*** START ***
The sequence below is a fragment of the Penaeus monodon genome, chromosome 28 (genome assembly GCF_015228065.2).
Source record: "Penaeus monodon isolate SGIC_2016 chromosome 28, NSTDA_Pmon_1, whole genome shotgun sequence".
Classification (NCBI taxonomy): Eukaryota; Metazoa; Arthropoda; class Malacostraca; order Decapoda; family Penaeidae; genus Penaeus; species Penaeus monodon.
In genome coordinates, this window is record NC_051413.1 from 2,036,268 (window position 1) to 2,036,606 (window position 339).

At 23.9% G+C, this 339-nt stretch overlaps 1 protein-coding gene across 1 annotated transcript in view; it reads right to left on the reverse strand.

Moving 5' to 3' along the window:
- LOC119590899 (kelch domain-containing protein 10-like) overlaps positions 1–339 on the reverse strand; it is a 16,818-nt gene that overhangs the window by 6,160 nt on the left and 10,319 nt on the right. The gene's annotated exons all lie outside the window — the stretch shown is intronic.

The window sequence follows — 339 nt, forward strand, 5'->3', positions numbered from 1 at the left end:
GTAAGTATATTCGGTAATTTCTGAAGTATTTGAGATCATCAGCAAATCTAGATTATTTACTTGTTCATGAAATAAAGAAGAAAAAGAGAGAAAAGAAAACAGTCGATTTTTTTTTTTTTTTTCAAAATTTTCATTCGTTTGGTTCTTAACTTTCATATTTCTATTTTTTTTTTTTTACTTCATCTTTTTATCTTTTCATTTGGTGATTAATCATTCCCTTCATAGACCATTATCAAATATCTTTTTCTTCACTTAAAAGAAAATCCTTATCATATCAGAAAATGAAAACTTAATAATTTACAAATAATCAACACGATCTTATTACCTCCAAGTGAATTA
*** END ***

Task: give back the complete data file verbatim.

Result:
The sequence below is a fragment of the Penaeus monodon genome, chromosome 28 (genome assembly GCF_015228065.2).
Source record: "Penaeus monodon isolate SGIC_2016 chromosome 28, NSTDA_Pmon_1, whole genome shotgun sequence".
Classification (NCBI taxonomy): Eukaryota; Metazoa; Arthropoda; class Malacostraca; order Decapoda; family Penaeidae; genus Penaeus; species Penaeus monodon.
In genome coordinates, this window is record NC_051413.1 from 2,036,268 (window position 1) to 2,036,606 (window position 339).

At 23.9% G+C, this 339-nt stretch overlaps 1 protein-coding gene across 1 annotated transcript in view; it reads right to left on the reverse strand.

Moving 5' to 3' along the window:
- LOC119590899 (kelch domain-containing protein 10-like) overlaps positions 1–339 on the reverse strand; it is a 16,818-nt gene that overhangs the window by 6,160 nt on the left and 10,319 nt on the right. The gene's annotated exons all lie outside the window — the stretch shown is intronic.

The window sequence follows — 339 nt, forward strand, 5'->3', positions numbered from 1 at the left end:
GTAAGTATATTCGGTAATTTCTGAAGTATTTGAGATCATCAGCAAATCTAGATTATTTACTTGTTCATGAAATAAAGAAGAAAAAGAGAGAAAAGAAAACAGTCGATTTTTTTTTTTTTTTTCAAAATTTTCATTCGTTTGGTTCTTAACTTTCATATTTCTATTTTTTTTTTTTTACTTCATCTTTTTATCTTTTCATTTGGTGATTAATCATTCCCTTCATAGACCATTATCAAATATCTTTTTCTTCACTTAAAAGAAAATCCTTATCATATCAGAAAATGAAAACTTAATAATTTACAAATAATCAACACGATCTTATTACCTCCAAGTGAATTA